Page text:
Sole Proprietor versus Other Entity Structures…
Are you thinking of starting a business or currently operating as a sole proprietor? We want you to consider this may not be a viable option for your business moving forward.
Below are a few reasons why being a sole proprietor is a poor choice for operating your business and we want to explain why and help you understand how to solve this problem.
One major reason is you’ll be personally liable if an accident were to occur. Let us tell you a story of how this would work in real life…
Consider you have recently opened a small boutique in your town that you’ve dreamed of your entire life. You’ve saved, planned and now the dream is finally coming to fruition. You’ve waited for the day you could quit your job and do something you were passionate about knowing you could add more value to others.
Start-up capital is tight due to initial expenses during the opening. You decide to go against advice and not form an entity (even a simple LLC) to save money and figure you would do this once you had revenue. It’s your grand opening and you are excited to finally throw open your doors with a big smile and welcome the public into what you’ve put your blood, sweat and money into over the previous months.
Not a half hour into your opening someone slips and falls hurting themselves in your shop. You feel horrible for this person and do what you can to help them get immediate assistance. You go out of your way to ensure they’re alright. Unfortunately, a few days later you are served with a lawsuit because of this incident and before you know you are nearly out of business before it truly began.
Listen, you may be saying that’s not my type of business. We appreciate that thought, but there are additional reasons why operating this type of entity is a poor choice.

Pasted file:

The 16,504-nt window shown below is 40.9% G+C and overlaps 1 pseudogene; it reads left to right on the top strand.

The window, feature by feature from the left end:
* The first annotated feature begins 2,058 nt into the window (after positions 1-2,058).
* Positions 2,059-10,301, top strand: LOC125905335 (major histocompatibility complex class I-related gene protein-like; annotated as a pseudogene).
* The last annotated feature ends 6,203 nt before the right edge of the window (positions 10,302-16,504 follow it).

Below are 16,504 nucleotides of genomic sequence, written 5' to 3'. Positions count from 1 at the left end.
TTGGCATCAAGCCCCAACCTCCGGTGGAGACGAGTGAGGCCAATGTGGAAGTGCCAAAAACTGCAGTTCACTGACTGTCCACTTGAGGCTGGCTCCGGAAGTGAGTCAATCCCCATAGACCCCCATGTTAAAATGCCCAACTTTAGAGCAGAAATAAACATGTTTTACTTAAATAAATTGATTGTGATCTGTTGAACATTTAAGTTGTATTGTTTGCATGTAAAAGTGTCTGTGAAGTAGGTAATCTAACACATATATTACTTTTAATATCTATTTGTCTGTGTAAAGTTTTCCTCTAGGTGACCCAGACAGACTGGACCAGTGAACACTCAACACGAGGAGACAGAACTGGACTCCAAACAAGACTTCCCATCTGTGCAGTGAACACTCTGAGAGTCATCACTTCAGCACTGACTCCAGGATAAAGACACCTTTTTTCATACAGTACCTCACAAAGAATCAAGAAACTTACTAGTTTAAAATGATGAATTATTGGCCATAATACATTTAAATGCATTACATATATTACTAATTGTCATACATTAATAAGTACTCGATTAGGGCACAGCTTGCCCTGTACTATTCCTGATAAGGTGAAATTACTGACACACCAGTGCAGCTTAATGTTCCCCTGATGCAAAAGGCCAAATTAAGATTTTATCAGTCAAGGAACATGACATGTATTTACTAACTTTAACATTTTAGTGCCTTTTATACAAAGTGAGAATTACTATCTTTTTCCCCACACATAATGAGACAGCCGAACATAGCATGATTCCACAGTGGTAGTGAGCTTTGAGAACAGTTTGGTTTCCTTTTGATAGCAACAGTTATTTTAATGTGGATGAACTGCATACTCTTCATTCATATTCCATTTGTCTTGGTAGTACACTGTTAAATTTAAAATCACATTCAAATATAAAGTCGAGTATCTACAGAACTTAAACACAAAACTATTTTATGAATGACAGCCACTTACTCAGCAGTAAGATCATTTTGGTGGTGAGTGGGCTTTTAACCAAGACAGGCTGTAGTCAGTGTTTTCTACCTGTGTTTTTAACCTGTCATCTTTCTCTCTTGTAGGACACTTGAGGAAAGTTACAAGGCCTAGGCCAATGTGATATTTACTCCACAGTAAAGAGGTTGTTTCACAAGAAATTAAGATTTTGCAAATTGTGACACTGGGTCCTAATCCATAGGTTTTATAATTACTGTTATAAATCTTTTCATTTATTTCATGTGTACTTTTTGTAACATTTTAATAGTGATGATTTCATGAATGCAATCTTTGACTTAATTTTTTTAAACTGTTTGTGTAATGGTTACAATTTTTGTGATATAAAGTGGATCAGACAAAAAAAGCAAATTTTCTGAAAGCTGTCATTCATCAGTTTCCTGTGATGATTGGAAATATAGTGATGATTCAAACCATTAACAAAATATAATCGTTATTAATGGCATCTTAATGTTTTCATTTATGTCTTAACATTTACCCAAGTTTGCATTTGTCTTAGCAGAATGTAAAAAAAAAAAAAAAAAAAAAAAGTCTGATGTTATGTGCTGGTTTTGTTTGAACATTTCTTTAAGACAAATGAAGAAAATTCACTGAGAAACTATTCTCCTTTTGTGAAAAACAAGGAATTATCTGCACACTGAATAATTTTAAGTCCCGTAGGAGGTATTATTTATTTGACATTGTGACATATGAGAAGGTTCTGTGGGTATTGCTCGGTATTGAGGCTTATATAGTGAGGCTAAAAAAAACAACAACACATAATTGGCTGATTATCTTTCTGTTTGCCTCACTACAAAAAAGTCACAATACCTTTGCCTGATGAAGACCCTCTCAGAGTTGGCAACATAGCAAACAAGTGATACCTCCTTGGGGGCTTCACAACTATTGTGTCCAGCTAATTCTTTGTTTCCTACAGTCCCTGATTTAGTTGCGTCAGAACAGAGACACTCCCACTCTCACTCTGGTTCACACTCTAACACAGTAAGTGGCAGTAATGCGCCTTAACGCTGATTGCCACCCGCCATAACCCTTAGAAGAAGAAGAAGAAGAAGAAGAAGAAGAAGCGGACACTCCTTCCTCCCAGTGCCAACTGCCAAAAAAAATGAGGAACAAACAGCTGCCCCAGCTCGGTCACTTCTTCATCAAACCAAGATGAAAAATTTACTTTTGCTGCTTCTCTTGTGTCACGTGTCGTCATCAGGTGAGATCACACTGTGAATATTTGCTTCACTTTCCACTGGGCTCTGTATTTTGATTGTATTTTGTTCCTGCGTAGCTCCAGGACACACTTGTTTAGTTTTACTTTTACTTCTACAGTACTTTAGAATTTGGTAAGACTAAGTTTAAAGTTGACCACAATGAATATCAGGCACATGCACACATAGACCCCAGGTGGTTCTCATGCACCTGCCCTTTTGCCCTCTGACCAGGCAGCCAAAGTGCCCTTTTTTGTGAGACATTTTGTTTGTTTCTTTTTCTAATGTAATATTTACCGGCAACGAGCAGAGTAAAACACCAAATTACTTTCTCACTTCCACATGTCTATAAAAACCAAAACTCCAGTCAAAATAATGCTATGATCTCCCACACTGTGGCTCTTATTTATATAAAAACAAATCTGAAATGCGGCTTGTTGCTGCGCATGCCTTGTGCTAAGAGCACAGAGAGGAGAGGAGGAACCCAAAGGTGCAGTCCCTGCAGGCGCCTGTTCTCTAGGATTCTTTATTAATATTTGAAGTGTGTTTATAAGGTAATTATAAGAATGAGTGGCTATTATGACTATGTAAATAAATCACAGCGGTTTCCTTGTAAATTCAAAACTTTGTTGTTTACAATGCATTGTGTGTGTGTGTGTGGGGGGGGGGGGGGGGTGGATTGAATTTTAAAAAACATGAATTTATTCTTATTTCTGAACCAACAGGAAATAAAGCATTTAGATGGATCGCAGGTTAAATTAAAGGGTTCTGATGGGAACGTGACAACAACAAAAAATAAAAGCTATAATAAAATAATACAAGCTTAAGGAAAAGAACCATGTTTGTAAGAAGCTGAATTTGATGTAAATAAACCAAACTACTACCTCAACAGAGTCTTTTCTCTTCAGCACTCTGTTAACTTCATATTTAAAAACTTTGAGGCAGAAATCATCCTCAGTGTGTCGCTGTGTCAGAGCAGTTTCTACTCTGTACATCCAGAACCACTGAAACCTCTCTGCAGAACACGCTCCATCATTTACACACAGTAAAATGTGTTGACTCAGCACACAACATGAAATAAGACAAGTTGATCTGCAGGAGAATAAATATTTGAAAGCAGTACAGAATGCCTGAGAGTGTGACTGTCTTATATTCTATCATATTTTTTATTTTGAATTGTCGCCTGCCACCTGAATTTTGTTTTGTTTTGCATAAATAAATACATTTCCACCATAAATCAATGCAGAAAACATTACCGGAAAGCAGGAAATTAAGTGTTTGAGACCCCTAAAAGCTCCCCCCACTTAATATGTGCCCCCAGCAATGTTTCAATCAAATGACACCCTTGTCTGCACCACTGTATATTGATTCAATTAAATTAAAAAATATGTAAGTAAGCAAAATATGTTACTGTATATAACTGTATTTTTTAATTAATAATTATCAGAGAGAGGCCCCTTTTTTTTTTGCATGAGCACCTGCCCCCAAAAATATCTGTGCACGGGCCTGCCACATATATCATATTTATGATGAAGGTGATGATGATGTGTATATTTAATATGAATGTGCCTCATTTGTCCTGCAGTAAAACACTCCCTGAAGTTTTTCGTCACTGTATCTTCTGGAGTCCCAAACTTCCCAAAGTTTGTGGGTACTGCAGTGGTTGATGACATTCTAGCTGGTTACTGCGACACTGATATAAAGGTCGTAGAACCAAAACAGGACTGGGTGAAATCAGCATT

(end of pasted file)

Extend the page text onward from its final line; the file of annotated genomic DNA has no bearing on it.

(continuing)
Let’s discuss those reasons now…
- You put everything you own at risk if a lawsuit or judgement arises against the business.
- You will pay self-employment tax at 15.3% on the taxable income from the business.
- By operating in this manner, you aren’t building credit for the business.
- You are more likely to be audited compared to other entity structures, especially if you are running at a loss (thereby risking hobby loss rules).
- Based on the new 20% qualified business deduction, you are subject to phaseouts if your taxable income is above $315K.
Forming an LLC is one great option to pursue, but you will be taxed (if it is just one member) the same as a sole proprietor. This will give you asset protection, but you’ll have to deal with the other four issues.
Please note, this isn’t always the worst way to operate and we analyze that when we sit down with you to discuss your business that allow you to make decisions based on facts and figures.
If you would like to discuss starting a business, review your current operations or get help setting up the proper entity, please contact our of business advisors today!